Category Archives: Disaster

Children of Tacloban


Children are among the most vulnerable in any disaster.

Not only are their bodies more prone to greater injury and suffering, but they are the ones who suffer the longest from psychosocial trauma.


Children are not little adults, and their needs are so different in every way, ranging from nutrition, medicine administration, and ability to communicate their needs.

And if they’re an unaccompanied minor, they’re even more vulnerable.



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The youngest and those with certain disabilities cannot even escape the danger without help from an older person.


Many children in the schools were trapped on the first floor and drowned when the storm surge came. Those who were on higher floors survived.

I mentioned in the previous post the babies all placed into boxes and quickly brought to safety on the second floor of the hospital where an intern was working.

An important part of their recovery and healing is to resume normal activities as soon as possible, such as meals, school and play.


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I was reading that UNICEF was opening several Child-Friendly Spaces last week in the area, which is one of their areas of expertise.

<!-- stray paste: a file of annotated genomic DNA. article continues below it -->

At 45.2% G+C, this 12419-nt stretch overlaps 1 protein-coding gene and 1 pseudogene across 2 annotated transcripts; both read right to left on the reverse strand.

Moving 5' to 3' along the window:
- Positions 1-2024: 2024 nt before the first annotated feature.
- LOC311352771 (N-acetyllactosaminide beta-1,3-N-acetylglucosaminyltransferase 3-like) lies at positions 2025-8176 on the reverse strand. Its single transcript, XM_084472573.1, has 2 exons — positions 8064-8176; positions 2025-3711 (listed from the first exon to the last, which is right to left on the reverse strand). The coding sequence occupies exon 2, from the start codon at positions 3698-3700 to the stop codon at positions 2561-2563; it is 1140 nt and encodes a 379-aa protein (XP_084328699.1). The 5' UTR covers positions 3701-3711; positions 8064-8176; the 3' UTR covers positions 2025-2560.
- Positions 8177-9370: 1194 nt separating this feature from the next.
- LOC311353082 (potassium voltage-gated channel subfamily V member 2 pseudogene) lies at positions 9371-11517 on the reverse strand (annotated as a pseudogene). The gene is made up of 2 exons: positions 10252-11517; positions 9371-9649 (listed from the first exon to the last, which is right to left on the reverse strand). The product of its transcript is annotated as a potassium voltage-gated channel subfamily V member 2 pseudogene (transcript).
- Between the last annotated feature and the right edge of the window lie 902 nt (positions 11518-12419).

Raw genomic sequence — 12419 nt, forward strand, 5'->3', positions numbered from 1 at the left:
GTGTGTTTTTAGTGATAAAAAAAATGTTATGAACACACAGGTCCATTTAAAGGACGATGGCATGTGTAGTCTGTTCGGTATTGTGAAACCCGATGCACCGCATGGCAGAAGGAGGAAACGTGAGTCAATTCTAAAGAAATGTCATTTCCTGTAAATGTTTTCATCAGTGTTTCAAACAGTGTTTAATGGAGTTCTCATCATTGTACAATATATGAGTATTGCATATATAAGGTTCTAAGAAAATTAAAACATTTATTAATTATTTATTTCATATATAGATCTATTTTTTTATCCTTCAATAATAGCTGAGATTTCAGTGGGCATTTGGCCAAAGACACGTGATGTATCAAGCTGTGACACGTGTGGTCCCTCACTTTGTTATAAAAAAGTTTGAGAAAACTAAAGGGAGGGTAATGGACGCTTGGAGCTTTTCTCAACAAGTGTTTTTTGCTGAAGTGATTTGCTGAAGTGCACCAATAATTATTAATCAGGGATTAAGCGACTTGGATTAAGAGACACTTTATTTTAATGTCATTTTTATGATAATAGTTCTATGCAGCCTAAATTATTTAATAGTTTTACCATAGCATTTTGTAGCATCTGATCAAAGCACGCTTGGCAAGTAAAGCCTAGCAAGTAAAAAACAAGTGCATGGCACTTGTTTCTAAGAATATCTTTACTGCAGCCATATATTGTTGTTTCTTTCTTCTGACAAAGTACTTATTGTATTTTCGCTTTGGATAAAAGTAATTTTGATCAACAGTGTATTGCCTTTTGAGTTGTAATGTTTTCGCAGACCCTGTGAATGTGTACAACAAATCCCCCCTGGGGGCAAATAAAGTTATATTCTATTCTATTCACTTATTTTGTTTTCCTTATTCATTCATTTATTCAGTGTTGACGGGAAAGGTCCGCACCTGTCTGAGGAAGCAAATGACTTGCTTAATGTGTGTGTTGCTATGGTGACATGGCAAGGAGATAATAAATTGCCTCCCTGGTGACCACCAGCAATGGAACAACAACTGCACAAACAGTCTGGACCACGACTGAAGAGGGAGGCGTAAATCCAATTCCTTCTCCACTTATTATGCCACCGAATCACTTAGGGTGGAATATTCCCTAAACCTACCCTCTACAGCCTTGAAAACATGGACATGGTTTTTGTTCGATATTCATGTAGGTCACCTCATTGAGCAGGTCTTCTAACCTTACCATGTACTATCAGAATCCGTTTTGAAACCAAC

The next wave of problems, now that we’re 4 weeks out, is illness and deaths due to malnutrition and starvation in a population that already had high malnutrition rates in children under 5 pre-disaster.


One of Dr. Chopstix’s patients was a 3-year old girl he saw the day they had clinic in the most severely affected area.

Her mother said every time she saw the ocean she covered her ears and got really scared.

During the clinic that day, the wind started whipping up the tarps again, and the team could see the fear returning to people’s eyes.

Eyes already haunted by utter destruction of everything around them.

Somebody asked the village leader for a table, and he just raised his hands and said he had no idea where they might be.

I cannot imagine how incapacitated one might feel after the whole world has been thrown into a blender and flung out at random.

Including your most precious children.
What a horrible word.



One unforgettable story goes like this:

A woman was on her wooden bed with her 4 month old infant son when the storm hit at 6 am in the San Jose district.

The winds tore apart her home, and the wave of water carried her bed out onto the bay and across the wind-whipped sea about 5 km over to another part of Tacloban.

She managed to cling to the bed and hold onto her baby, and eventually they reached the other side.

When the water receded, they were sitting on the roof of a house very close to her church.

Miraculously she was able to keep the baby alive and warm by holding him close to her chest and breastfeeding him.

Yet another reason to promote breastfeeding everywhere, all the time.

Second miracle, all the parishioners from that particular church managed to survive the storm, and a core group are committed to helping rebuild.